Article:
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PS2 Preview - 'ChoroQ'

by Geson Hatchett on Oct. 24, 2004 @ 1:59 a.m. PDT

The ChoroQ brand and toy line--also known as Penny Racers in the U.S.—has its own long-running series of games, and this iteration is by far the most refined. Developed by Takara, ChoroQ is combination of a fantasy style racer with the depth and story of a traditional role playing game, using an updated graphical engine, containing more cars, parts and extras than any previous version.

Genre: Racing
Publisher: Atlus
Developer: Takara
Release Date: November 1, 2004

You know, I'm still not sure whether or not there are actually people in these things.

The cars, I mean.

I don't think there are.

The cars may as well be alive. They spin in place, all live in houses large enough to accommodate them, and talk to each other by getting into collision accidents. They also have rivals, backstories, and strange, disturbed dreams, and settle their disagreements by seeing who's the fastest. Whoever is the fastest is the smartest, and the best. For a car, this makes sense, and it also makes one wonder.

Am I looking through some odd mystical window, gazing into the secret life of automobiles? Is this what our own cars would act like if left to their own vices?
Do they have affairs? Do they attend public schools? Where do minivans come from? The Car Stork, as people have always told us, or… somewhere else?

It boggles the mind and stirs the soul. The colors, man... the colors.

There's no contesting it: ChoroQ is made out of cars which are made out of people which are made out of… Square-Enix refugees, apparently.

Okay! If you've made it through those above paragraphs and are still with me, then congratulations. ChoroQ won't melt your brain. Much. Even if it does, it'll still prove to be charming as all heck. This title is an embodiment of the "Japanese quirk" factor of games like Katamari Damacy, taken to the other side of the spectrum – the side we usually expect to see. It's the side where everything is so confusing, yet simultaneously so simplistic, that it's impossible not to warm oneself up to, given enough time.

The story of ChoroQ is this: you are a car. (Yes, you, I didn't stutter; the game uses your entered name throughout.) You're a car from a small town which consists entirely of cars, all of which work and play together, gossip, and sometimes mouth off at you. You have a friendly rival who you'll eventually meet in the world's Grand Prix. Also, along the way, if you're lucky, you might get to unravel the mystery of a great racer who disappeared somehow, and find out what his (her? its?) connection is to the world of the present day.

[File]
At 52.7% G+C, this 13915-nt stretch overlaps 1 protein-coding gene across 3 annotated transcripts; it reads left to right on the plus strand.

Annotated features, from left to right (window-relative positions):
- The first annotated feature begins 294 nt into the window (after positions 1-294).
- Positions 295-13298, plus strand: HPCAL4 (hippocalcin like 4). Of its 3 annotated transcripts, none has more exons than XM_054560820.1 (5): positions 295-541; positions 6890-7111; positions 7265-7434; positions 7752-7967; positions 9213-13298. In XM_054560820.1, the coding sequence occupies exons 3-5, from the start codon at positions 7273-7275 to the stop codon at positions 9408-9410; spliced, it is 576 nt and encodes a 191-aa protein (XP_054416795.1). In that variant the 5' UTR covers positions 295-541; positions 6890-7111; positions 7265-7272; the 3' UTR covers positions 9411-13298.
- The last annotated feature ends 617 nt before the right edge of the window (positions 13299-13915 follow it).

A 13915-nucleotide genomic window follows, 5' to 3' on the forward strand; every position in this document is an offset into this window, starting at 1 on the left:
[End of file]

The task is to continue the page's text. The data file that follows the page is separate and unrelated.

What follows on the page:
Until then, though, you'll get the chance to truly play the role of a heroic car – an automotive protagonist, if you will. Indeed, the game's been dubbed a "Car-PG" for several reasons. You'll get to interact with other cars, partake in races, win upgrades for your car, and unravel more of the underlying story. You'll meet other cars with personalities, while developing one of your own. You'll follow tips from letters, do Internet shopping, and join up with and represent cliques and teams in races. Heck, the game seems to hold every console role-playing ingredient, short of leveling up and having white numbers appear over the cars' heads. Most of all, you'll be experiencing a combination of genres which, while bizarre, will leave you intrigued and wondering just where the wackiness will go next.

The game's mainly meant for the younger set, which is evidenced by the game's overall atmosphere. A broad color palette, rounded polygon shapes and large yet sparse text blocks stress ease of play and visibility. Also, there is little in the way of a sense of speed during races, so as not to be too overbearing. Races take place in a variety of locales, from your standard asphalt track to deserts to jungles to psycheledelic roadscapes with flashing lights and shapes. Meanwhile, the game's soundtrack has a decidedly cutesy air about it, which serves to soothe the player, and rarely reaches the point of annoyance.

Even though aimed at the younger demographic, ChoroQ still demonstrates hallmarks of some of today's more advanced games. Time management, for example, is key; you play, race, and do your exploring in simulated timeframes, Shenmue-style. As time passes, you'll drive around town amidst both daytime and nighttime landscapes, signifying the cycle of the day. Also, you can choose to spend as much time in activities during a certain month as possible, or skip as many as you wish.

The preview build only allowed exploration of the main city and participation in a number of races, but even with what was shown, ChoroQ's potential and scope is already quite apparent. This is set as a $19.99 budget title to be released on November 1st, and even though it probably won't be for everyone, there will be a lot more people who will be able to appreciate it than most might think.

Because it's just so darned cute.

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